Subscribe to Breaking News emails

You have successfully subscribed to the Breaking News email.

Subscribe today to be the first to to know about breaking news and special reports.

Grammy-winning 'ranchera' singer Aida Cuevas breaks barriers in a male-dominated genre

by Nicole Acevedo /
Image: US-ENTERTAINMENT-MUSIC-GRAMMY-PRESSROOM
Mexican Aida Cuevas receives the Best Regional Mexican Music Album during the 60th Annual Grammy Awards pre-telecast show on January 28, 2018, in New York.DON EMMERT / AFP - Getty Images

At a time when campaigns like #MeToo and #TimesUp are trying to shatter sexism and empower women in male-dominated industries, Mexican singer and Queen of Rancheras Aida Cuevas is using her Grammy win as a gateway to expand this movement beyond the United States.

“This needs to happen worldwide,” said Cuevas about the movement to urge women to speak up and stand for their rights. “We have to denounce harassment...Unfortunately we as Mexican women, we tend to stay silent. Latinos stay sort of silent with all of this.”

The #MeToo and #TimesUp campaigns have received some backlash from women of color over the fact that the movement is not all that inclusive. Furthermore, it has tended to focus on the struggles of women in the U.S.

Yet women in Mexico and other countries can relate to the same issues these women are highlighting, said Cuevas, especially when it comes to a culture of machismo and domestic violence.

RELATED: Hollywood is having a #MeToo moment. Women of color have fought this battle for decades.

Cuevas was the only woman to receive a nomination for Best Regional Mexican Music Album at this year’s Grammy awards. When she won, Cuevas made history as the first female Mexican ranchera singer to win a Grammy award in the category, beating all-time favorites like Banda El Recodo de Cruz Lizárraga and Julion Alvarez y su Norteño Banda.

“I was surrounded purely by men, and I was blessed,” said Cuevas about her fellow nominees.

But she also knows her win is important.

Image: US-ENTERTAINMENT-MUSIC-GRAMMY-SHOW
Mexican Aida Cuevas receives the Best Regional Mexican Music Album during the 60th Annual Grammy Awards pre-telecast show on January 28, 2018, in New York.TIMOTHY A. CLARY / AFP - Getty Images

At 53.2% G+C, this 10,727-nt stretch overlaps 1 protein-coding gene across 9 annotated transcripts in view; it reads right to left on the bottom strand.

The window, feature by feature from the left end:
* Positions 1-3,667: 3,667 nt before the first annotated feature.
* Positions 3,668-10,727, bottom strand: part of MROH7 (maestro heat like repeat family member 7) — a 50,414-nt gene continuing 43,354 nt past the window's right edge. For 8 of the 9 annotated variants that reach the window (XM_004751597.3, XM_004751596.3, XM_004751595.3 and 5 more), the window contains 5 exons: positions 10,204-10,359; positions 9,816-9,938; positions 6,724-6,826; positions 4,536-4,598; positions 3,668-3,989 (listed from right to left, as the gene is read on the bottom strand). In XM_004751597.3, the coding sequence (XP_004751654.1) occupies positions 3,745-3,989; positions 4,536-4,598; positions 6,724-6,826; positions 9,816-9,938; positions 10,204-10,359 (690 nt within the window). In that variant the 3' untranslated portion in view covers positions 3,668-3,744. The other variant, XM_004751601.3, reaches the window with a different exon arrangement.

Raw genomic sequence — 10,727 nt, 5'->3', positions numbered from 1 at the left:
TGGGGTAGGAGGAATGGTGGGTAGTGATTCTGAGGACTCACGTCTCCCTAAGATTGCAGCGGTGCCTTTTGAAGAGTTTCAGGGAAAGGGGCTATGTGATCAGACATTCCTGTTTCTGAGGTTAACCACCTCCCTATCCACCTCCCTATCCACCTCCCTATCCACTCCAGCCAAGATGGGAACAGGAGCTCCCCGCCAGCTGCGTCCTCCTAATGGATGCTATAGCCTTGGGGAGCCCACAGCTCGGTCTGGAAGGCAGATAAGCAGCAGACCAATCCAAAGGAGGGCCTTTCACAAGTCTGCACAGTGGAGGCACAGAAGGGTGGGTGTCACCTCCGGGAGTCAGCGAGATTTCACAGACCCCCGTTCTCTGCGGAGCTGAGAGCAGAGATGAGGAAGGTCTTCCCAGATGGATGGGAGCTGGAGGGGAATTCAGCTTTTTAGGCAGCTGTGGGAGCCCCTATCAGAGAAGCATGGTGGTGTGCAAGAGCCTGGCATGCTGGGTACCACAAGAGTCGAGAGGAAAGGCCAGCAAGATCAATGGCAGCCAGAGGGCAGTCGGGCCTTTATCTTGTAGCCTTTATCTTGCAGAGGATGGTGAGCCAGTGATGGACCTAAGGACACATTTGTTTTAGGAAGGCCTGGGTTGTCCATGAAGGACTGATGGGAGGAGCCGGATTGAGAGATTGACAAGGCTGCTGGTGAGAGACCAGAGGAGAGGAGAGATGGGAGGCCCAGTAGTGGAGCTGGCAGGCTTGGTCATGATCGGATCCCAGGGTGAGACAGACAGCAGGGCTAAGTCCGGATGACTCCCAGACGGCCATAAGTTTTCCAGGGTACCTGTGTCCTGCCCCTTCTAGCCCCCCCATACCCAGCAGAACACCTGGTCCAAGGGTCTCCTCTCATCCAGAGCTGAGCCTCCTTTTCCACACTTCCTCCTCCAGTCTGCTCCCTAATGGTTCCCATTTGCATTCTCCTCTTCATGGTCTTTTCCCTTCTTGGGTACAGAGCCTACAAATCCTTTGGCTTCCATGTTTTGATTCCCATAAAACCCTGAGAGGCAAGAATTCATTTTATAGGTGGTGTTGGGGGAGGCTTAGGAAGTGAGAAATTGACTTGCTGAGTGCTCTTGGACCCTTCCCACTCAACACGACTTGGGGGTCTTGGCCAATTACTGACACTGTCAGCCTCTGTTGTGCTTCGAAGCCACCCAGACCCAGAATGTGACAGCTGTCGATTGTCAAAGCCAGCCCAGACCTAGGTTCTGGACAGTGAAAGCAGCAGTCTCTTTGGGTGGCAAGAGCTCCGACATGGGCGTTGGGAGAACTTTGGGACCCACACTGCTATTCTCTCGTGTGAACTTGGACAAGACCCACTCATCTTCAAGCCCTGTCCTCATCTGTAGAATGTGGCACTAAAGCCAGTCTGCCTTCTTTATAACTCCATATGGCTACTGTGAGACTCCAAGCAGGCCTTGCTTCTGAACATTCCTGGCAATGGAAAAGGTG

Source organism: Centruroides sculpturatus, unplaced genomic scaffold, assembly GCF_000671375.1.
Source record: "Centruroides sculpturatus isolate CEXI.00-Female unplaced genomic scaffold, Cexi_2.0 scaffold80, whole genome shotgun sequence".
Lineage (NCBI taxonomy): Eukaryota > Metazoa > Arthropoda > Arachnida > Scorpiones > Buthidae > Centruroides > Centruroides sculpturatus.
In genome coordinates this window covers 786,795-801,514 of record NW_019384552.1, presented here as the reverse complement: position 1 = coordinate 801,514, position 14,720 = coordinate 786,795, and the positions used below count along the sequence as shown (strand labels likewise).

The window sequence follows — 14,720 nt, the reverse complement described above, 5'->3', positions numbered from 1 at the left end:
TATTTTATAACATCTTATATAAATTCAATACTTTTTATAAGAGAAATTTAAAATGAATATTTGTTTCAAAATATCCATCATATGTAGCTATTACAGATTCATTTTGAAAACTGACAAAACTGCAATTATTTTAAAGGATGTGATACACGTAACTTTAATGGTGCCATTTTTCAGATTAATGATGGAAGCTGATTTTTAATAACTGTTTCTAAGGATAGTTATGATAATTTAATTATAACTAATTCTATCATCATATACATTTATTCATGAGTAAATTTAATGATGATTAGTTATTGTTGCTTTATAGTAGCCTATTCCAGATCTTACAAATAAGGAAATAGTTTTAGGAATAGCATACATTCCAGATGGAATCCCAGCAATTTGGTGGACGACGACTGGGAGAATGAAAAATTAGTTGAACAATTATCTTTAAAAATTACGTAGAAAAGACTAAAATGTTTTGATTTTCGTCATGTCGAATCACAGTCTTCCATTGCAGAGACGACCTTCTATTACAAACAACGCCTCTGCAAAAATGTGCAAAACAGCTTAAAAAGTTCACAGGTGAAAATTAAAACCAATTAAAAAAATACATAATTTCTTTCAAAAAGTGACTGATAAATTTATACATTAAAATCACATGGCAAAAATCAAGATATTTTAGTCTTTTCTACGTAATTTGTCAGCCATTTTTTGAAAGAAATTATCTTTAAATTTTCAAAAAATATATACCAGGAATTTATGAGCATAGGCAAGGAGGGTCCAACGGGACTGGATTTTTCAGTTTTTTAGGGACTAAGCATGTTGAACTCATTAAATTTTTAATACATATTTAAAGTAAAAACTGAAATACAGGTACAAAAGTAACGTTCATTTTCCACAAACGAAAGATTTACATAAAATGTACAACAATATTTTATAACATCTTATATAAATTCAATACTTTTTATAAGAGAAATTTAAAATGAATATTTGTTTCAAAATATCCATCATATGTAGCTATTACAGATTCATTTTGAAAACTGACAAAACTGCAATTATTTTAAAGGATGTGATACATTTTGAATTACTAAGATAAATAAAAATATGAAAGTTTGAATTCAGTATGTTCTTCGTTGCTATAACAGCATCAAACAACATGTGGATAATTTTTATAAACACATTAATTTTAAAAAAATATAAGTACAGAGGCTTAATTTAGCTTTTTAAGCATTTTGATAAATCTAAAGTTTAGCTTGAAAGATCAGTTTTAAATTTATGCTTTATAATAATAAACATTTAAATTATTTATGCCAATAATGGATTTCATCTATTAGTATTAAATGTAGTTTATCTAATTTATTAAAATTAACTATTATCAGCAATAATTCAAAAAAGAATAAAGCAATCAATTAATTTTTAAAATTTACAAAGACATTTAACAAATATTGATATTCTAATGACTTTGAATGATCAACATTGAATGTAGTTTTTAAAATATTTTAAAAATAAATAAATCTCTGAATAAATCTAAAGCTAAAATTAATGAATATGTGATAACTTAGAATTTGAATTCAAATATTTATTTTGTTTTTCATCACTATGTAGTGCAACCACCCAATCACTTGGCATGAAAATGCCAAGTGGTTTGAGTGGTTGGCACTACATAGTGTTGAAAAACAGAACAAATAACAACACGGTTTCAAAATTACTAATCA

“This award is a good gateway for everyone, especially women, who want to sing or are already singing rancheras.”

Rancheras stems from the Mexican revolution and the musical genre is overflowing with drama, passion and patriotism. And like any good ranchera musician, Cuevas wore a traditional charro outfit to pick her Grammy and give her acceptance speech.

“My charro outfit is like my second skin. It fills me up with pride every time I wear it,” Cuevas told Telemundo and NBC News in an interview while she was in New York City for the Grammys. “Going up that stage with my attire, representing an entire country which is mi México lindo, was one of the best experiences of my life.”

Cuevas, now 54, started singing when she was just 11 years old. Since then, she has recorded 39 albums and traveled the world with her music. She has sung for U.S. presidents George W. Bush, Bill Clinton, Gerald Ford and other world leaders like Pierre Trudeau and the king and queen of Spain.

Throughout her 42-year long music career, Cuevas has won many Latin Grammys and multiple gold and platinum records. But it wasn’t until she went solo that Cuevas made Grammy history.

RELATED: Bruno Mars brought new jack swing to the Grammys and shined

She departed from her music label to start her own and released her first independent album titled Arriero Somos Versiones Acústicas, which is a collection of covers performed with only guitar accompaniments. After this risky move, she won her first Grammy.

Cuevas hopes that her trajectory and newest career accomplishment can stir conversations about self-love and women's empowerment.

“Women are worth a lot and we really deserve to be respected,” she said.

Verónica Albornoz, a correspondent for Telemundo's "Un Nuevo Día," contributed to this report.

FOLLOW NBC LATINO ON FACEBOOK, TWITTER AND INSTAGRAM.

MORE FROM news